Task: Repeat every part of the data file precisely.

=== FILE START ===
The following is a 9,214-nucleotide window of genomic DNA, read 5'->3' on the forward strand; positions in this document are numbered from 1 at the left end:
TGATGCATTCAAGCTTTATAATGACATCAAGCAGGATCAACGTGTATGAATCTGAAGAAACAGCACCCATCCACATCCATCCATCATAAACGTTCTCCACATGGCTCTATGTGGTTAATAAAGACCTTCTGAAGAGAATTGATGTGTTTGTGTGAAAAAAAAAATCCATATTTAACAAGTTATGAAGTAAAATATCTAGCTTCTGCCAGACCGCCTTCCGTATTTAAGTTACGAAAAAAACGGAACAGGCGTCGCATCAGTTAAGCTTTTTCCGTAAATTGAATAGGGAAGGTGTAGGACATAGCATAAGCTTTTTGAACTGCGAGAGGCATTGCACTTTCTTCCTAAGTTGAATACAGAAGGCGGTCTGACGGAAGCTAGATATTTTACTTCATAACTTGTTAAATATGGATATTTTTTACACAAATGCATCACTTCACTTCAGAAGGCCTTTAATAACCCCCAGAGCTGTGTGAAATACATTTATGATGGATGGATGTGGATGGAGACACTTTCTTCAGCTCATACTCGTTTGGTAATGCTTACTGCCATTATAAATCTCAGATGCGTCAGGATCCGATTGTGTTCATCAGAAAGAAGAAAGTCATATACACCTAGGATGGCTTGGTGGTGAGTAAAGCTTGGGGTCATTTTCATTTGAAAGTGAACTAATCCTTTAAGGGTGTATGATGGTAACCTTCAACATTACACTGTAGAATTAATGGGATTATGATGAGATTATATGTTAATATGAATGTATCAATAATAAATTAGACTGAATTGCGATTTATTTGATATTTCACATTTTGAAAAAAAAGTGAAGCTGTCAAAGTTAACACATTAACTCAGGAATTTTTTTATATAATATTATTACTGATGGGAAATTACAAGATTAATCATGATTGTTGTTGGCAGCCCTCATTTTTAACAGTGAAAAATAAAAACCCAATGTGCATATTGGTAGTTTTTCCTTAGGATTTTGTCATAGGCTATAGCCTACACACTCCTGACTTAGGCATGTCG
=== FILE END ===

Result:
The following is a 9,214-nucleotide window of genomic DNA, read 5'->3' on the forward strand; positions in this document are numbered from 1 at the left end:
TGATGCATTCAAGCTTTATAATGACATCAAGCAGGATCAACGTGTATGAATCTGAAGAAACAGCACCCATCCACATCCATCCATCATAAACGTTCTCCACATGGCTCTATGTGGTTAATAAAGACCTTCTGAAGAGAATTGATGTGTTTGTGTGAAAAAAAAAATCCATATTTAACAAGTTATGAAGTAAAATATCTAGCTTCTGCCAGACCGCCTTCCGTATTTAAGTTACGAAAAAAACGGAACAGGCGTCGCATCAGTTAAGCTTTTTCCGTAAATTGAATAGGGAAGGTGTAGGACATAGCATAAGCTTTTTGAACTGCGAGAGGCATTGCACTTTCTTCCTAAGTTGAATACAGAAGGCGGTCTGACGGAAGCTAGATATTTTACTTCATAACTTGTTAAATATGGATATTTTTTACACAAATGCATCACTTCACTTCAGAAGGCCTTTAATAACCCCCAGAGCTGTGTGAAATACATTTATGATGGATGGATGTGGATGGAGACACTTTCTTCAGCTCATACTCGTTTGGTAATGCTTACTGCCATTATAAATCTCAGATGCGTCAGGATCCGATTGTGTTCATCAGAAAGAAGAAAGTCATATACACCTAGGATGGCTTGGTGGTGAGTAAAGCTTGGGGTCATTTTCATTTGAAAGTGAACTAATCCTTTAAGGGTGTATGATGGTAACCTTCAACATTACACTGTAGAATTAATGGGATTATGATGAGATTATATGTTAATATGAATGTATCAATAATAAATTAGACTGAATTGCGATTTATTTGATATTTCACATTTTGAAAAAAAAGTGAAGCTGTCAAAGTTAACACATTAACTCAGGAATTTTTTTATATAATATTATTACTGATGGGAAATTACAAGATTAATCATGATTGTTGTTGGCAGCCCTCATTTTTAACAGTGAAAAATAAAAACCCAATGTGCATATTGGTAGTTTTTCCTTAGGATTTTGTCATAGGCTATAGCCTACACACTCCTGACTTAGGCATGTCG